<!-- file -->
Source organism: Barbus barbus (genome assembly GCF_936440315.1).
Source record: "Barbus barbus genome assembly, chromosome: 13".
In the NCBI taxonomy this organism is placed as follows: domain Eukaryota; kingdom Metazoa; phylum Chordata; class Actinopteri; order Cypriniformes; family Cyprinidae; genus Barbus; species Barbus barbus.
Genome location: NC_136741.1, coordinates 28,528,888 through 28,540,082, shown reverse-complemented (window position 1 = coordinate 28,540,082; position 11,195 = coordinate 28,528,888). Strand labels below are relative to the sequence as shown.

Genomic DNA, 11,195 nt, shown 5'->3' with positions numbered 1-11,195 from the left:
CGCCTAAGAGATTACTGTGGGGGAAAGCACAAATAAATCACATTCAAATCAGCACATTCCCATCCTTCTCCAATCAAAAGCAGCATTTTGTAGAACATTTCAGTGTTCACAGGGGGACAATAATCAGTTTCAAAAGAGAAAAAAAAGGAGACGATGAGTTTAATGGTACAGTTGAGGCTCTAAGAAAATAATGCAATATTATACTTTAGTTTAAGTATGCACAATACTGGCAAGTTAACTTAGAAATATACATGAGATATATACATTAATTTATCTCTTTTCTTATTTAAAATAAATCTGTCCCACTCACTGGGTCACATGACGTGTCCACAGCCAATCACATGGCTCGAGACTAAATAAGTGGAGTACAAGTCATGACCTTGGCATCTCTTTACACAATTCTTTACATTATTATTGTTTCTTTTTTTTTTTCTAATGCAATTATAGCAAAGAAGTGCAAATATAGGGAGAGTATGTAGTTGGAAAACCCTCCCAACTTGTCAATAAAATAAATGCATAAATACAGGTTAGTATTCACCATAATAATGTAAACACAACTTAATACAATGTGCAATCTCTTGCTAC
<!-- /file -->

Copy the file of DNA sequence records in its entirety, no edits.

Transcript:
Source organism: Barbus barbus (genome assembly GCF_936440315.1).
Source record: "Barbus barbus genome assembly, chromosome: 13".
In the NCBI taxonomy this organism is placed as follows: domain Eukaryota; kingdom Metazoa; phylum Chordata; class Actinopteri; order Cypriniformes; family Cyprinidae; genus Barbus; species Barbus barbus.
Genome location: NC_136741.1, coordinates 28,528,888 through 28,540,082, shown reverse-complemented (window position 1 = coordinate 28,540,082; position 11,195 = coordinate 28,528,888). Strand labels below are relative to the sequence as shown.

Genomic DNA, 11,195 nt, shown 5'->3' with positions numbered 1-11,195 from the left:
CGCCTAAGAGATTACTGTGGGGGAAAGCACAAATAAATCACATTCAAATCAGCACATTCCCATCCTTCTCCAATCAAAAGCAGCATTTTGTAGAACATTTCAGTGTTCACAGGGGGACAATAATCAGTTTCAAAAGAGAAAAAAAAGGAGACGATGAGTTTAATGGTACAGTTGAGGCTCTAAGAAAATAATGCAATATTATACTTTAGTTTAAGTATGCACAATACTGGCAAGTTAACTTAGAAATATACATGAGATATATACATTAATTTATCTCTTTTCTTATTTAAAATAAATCTGTCCCACTCACTGGGTCACATGACGTGTCCACAGCCAATCACATGGCTCGAGACTAAATAAGTGGAGTACAAGTCATGACCTTGGCATCTCTTTACACAATTCTTTACATTATTATTGTTTCTTTTTTTTTTTCTAATGCAATTATAGCAAAGAAGTGCAAATATAGGGAGAGTATGTAGTTGGAAAACCCTCCCAACTTGTCAATAAAATAAATGCATAAATACAGGTTAGTATTCACCATAATAATGTAAACACAACTTAATACAATGTGCAATCTCTTGCTAC